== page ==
Bathers stung by poisonous fish on beach

Weeverfish
Weeverfish

A YOUNG girl and a teenager were left in “extreme” pain after being stung by fish on a Hartlepool beach.

The eight-year-old girl and the 17-year-old boy were with their families and friends at Seaton Carew beach on Tuesday when they were each stung by Weever fish in separate incidents.

The pair, who were not part of the same party, had been paddling in the water when they were stung by the fish which bury themselves in the sand, so they can’t be seen.

The fish, which are usually about six inches long, have spikes along the dorsal fin which, if stood on, release a small amount of venom into the skin causing extreme pain and the foot to turn red and swollen.

The young girl was stung at around 1.30pm, and the teen at about 2.10pm. They each sought help from Hartlepool Borough Council’s lifeguards who treated them at their lifeguard station which is located on the beach.

The guards used hot water on their patients’ painful feet to expand the puncture wounds so that the venomous spikes can be eased out.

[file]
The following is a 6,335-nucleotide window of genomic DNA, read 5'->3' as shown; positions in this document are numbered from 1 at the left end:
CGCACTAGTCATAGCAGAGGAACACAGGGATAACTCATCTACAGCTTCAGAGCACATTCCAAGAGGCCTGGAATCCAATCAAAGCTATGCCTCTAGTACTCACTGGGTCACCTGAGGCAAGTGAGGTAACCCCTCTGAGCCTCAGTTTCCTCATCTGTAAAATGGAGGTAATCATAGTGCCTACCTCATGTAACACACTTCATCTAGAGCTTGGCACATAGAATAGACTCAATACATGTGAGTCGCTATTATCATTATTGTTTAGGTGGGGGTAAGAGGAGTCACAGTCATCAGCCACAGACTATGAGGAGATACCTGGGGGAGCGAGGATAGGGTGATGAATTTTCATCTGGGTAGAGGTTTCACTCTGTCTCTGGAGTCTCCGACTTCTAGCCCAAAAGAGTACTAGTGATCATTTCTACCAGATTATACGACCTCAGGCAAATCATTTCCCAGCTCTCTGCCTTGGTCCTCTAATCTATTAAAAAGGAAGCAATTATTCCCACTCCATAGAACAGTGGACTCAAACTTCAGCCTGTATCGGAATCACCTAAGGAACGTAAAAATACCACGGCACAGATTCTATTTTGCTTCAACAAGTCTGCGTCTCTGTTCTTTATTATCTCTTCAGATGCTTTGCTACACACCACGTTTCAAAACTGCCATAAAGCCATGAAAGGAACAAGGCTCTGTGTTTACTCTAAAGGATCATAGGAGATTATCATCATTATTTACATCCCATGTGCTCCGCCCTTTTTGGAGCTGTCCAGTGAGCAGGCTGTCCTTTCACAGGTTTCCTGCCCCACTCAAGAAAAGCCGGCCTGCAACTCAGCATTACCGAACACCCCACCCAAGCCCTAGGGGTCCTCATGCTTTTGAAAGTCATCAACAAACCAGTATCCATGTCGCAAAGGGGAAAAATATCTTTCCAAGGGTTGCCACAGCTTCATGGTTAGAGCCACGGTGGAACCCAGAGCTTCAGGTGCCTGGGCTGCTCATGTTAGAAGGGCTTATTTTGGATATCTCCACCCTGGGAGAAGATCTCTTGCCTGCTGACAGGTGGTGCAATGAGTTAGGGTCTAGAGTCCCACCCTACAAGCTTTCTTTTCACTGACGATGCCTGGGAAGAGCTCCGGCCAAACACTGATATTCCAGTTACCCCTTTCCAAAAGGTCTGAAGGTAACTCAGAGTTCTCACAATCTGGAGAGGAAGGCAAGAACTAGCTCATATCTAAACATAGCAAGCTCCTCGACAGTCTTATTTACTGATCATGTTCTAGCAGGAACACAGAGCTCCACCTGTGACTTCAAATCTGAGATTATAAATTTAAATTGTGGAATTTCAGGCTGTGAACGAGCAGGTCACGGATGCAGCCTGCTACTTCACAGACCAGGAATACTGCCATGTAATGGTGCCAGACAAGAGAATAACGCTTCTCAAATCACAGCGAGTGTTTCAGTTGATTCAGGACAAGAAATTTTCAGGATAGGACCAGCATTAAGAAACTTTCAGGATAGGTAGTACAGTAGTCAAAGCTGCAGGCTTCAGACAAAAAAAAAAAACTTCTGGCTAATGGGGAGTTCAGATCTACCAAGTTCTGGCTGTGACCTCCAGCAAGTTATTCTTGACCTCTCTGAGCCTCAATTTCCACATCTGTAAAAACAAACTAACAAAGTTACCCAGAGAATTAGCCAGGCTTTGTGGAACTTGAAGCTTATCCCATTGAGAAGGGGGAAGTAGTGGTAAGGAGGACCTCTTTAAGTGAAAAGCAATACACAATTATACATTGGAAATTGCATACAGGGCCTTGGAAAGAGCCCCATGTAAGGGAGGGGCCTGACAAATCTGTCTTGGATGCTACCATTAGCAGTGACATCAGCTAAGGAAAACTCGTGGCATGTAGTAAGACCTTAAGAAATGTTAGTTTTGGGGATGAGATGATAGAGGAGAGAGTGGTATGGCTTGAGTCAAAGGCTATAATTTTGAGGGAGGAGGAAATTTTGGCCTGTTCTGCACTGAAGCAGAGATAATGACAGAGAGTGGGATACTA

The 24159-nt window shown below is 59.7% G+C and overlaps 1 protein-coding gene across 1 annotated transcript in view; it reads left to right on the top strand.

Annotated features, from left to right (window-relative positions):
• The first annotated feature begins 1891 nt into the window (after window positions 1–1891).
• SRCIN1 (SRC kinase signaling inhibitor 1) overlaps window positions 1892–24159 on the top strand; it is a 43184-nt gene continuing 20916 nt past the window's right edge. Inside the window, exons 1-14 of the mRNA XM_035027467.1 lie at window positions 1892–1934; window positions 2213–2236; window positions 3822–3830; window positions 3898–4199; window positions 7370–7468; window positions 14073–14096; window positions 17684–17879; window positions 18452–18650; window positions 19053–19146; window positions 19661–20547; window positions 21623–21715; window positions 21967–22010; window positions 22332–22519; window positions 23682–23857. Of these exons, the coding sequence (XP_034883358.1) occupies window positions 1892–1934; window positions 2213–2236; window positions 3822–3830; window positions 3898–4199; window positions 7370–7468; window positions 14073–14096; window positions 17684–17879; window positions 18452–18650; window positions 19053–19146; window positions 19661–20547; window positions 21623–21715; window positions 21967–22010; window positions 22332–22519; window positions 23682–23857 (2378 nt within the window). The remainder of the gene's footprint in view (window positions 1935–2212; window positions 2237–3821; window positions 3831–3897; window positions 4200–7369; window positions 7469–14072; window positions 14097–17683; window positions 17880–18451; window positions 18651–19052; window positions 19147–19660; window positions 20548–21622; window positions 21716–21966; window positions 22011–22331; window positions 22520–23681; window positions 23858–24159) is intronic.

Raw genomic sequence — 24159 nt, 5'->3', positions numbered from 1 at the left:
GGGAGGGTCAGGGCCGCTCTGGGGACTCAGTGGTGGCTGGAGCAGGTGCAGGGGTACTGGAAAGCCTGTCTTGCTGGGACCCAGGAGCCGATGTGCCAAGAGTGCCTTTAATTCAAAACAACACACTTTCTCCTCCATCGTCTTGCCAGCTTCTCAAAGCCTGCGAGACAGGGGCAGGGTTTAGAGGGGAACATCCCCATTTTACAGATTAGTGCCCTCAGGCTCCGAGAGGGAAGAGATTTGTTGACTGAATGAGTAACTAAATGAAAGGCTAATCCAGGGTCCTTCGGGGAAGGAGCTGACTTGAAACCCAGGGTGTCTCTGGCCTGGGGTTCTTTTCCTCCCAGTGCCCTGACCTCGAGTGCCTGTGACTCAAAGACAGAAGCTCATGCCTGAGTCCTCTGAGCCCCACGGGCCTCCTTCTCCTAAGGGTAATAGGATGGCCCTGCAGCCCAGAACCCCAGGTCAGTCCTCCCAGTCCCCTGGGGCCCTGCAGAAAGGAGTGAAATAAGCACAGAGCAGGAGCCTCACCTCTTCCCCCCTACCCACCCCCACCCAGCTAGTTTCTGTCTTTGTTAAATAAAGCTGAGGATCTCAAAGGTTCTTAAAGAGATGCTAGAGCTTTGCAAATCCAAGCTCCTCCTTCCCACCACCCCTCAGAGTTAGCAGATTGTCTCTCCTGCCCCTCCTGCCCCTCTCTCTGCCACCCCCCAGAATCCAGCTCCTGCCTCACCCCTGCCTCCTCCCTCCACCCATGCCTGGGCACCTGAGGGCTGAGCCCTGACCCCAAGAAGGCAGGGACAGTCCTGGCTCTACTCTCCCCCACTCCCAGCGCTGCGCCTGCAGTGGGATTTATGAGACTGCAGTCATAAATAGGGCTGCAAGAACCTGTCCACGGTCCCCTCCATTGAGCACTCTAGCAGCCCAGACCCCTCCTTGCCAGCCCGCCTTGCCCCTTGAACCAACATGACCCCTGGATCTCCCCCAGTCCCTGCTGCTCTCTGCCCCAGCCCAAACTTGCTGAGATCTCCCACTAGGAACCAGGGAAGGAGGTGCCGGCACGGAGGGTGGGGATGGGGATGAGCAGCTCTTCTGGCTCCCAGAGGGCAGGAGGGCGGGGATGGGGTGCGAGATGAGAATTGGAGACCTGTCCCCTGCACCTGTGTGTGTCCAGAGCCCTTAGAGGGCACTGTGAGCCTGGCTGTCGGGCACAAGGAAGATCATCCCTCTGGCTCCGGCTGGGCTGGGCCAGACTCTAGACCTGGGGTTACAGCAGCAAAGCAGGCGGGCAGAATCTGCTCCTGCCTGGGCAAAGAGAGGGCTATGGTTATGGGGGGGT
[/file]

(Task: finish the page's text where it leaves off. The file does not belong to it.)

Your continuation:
Debbie Kershaw, the council’s quality and safety officer who co-ordinates the lifeguards, said: “We had quite a busy day with a couple of incidents of people being stung by Weever fish.

“The fish have small spikes along their dorsal fin and they embed themselves under the sand and people can get puncture wounds in their feet if they stand on them.

“We had a young girl and a teenage boy being stung by them yesterday, and it is extremely painful. Our lifeguards used hot water, as hot as the person can handle, and that expands the wounds and the venomous spikes then drop out.

“The hot water also helps blood get to the area because you have something in your blood which neutralises the venom as well.”

She added: “It is very painful, and we normally only get about three or four cases a year, but on Tuesday we were surprised to have had two.”

In a bid to beat the Weever fish, Debbie says bathers should always wear shoes, if not just to protect them from the spikes, but also to prevent them being cut by glass or even sharp stones that lie in the sand both in and out of the water.

Debbie said: “I would advise wearing footwear all the time on the beach because you just don’t know what is lying about.”

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